Mike Passig is one of 60 trained volunteer first-responders who reach out to peers traumatized by what they see on the job. Passig partners with Sue Johnston, 53, a Minneapolis social worker.
Five years ago, Mike Passig grew weary of telling his peers, "I'm sorry," as they reeled from line-of-duty deaths, crashes and fires. So the 34-year-old Plymouth police officer and father of two young children joined a front line of a different sort.
Passig is one of 60 trained volunteer first-responders reaching out to peers traumatized by what they see.
Cops, firefighters, paramedics and emergency dispatchers collaborate with mental health professionals and chaplains to offer support and coping strategies.
Partnering with Sue Johnston, 53, a Minneapolis social worker, didn't start out effortlessly. "There's a natural distrust between cops and shrinks," Mike said. "Two-way street, buddy," Sue said with a laugh. They work together so well now that Mike's spouse calls Sue "his other wife." Mike, still a full-time police officer, created a computerized call-out system that allows the Critical Incident Stress Management Team (www.metrocism.org) to dispatch members across the metro area within hours. He and Sue meet regularly to fine-tune their strategy.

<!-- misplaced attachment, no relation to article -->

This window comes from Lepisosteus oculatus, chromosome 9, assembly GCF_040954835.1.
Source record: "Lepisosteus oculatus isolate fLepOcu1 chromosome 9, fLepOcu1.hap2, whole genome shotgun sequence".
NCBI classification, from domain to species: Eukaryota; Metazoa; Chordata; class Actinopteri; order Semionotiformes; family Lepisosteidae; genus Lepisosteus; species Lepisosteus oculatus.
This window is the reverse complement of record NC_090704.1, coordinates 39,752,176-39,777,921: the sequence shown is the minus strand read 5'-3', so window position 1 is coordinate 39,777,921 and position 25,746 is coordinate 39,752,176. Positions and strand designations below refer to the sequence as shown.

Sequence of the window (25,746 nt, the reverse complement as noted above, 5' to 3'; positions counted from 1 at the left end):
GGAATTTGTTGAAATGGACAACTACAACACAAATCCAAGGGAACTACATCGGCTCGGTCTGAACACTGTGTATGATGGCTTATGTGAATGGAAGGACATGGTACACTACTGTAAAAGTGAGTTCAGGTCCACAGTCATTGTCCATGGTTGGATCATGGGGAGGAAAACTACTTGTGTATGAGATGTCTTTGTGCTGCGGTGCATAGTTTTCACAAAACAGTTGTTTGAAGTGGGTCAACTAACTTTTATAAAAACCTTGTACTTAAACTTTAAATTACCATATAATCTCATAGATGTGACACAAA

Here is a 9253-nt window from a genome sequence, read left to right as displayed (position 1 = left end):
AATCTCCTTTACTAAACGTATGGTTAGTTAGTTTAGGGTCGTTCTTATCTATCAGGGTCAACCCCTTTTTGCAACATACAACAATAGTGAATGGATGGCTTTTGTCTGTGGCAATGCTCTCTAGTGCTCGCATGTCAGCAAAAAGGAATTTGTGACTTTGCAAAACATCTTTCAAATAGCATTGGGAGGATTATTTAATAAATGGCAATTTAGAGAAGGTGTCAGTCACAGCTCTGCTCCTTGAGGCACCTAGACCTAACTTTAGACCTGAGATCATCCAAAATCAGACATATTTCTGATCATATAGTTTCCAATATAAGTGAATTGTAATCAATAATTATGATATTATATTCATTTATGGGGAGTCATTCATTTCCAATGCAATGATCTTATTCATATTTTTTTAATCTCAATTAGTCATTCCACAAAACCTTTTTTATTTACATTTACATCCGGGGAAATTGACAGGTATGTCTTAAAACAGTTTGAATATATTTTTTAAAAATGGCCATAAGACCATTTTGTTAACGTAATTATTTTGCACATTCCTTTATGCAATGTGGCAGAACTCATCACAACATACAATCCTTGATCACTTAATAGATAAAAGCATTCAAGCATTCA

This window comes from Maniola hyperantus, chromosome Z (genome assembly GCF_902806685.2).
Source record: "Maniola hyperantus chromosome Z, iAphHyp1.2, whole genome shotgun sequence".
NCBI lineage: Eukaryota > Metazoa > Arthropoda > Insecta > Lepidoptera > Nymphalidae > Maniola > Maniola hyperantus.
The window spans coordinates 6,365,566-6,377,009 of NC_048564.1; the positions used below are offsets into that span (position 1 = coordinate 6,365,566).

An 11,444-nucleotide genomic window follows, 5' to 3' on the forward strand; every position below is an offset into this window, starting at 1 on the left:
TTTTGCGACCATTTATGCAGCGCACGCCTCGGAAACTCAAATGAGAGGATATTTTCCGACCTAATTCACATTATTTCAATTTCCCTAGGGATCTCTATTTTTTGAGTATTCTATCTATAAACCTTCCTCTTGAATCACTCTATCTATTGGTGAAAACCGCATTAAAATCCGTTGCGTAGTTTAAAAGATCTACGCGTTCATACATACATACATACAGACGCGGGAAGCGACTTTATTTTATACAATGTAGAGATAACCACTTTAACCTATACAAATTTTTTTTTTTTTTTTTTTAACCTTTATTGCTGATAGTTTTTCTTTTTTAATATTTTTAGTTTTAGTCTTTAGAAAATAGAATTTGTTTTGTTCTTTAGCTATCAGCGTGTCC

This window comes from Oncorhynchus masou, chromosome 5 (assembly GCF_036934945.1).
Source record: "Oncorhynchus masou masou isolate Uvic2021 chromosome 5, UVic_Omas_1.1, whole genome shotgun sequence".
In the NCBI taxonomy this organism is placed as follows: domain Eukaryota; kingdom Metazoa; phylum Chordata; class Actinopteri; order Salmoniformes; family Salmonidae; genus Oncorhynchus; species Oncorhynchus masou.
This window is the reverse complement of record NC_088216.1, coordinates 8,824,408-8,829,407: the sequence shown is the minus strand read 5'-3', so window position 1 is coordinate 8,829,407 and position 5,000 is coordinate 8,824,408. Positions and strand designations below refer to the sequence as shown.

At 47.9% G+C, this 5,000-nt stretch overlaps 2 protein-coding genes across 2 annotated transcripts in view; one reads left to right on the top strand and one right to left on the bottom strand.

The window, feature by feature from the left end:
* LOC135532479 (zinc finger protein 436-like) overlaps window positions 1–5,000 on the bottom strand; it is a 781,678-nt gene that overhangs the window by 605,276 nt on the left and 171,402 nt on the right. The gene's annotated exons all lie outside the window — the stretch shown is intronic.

"Responders are really resilient people," Sue said, "but once in a while, a call gets underneath their armor. The worst is when a child dies. Some say, 'I just don't want to do this anymore,' That's a normal reaction."
Sue, the mother of two grown children, is a veteran of crisis work, but she said Mike "is a cop's cop who knows how to talk the language." Mike appreciates Sue's genuine concern. "It's nice to see this common goal of helping people get through this," Mike said. "We save careers."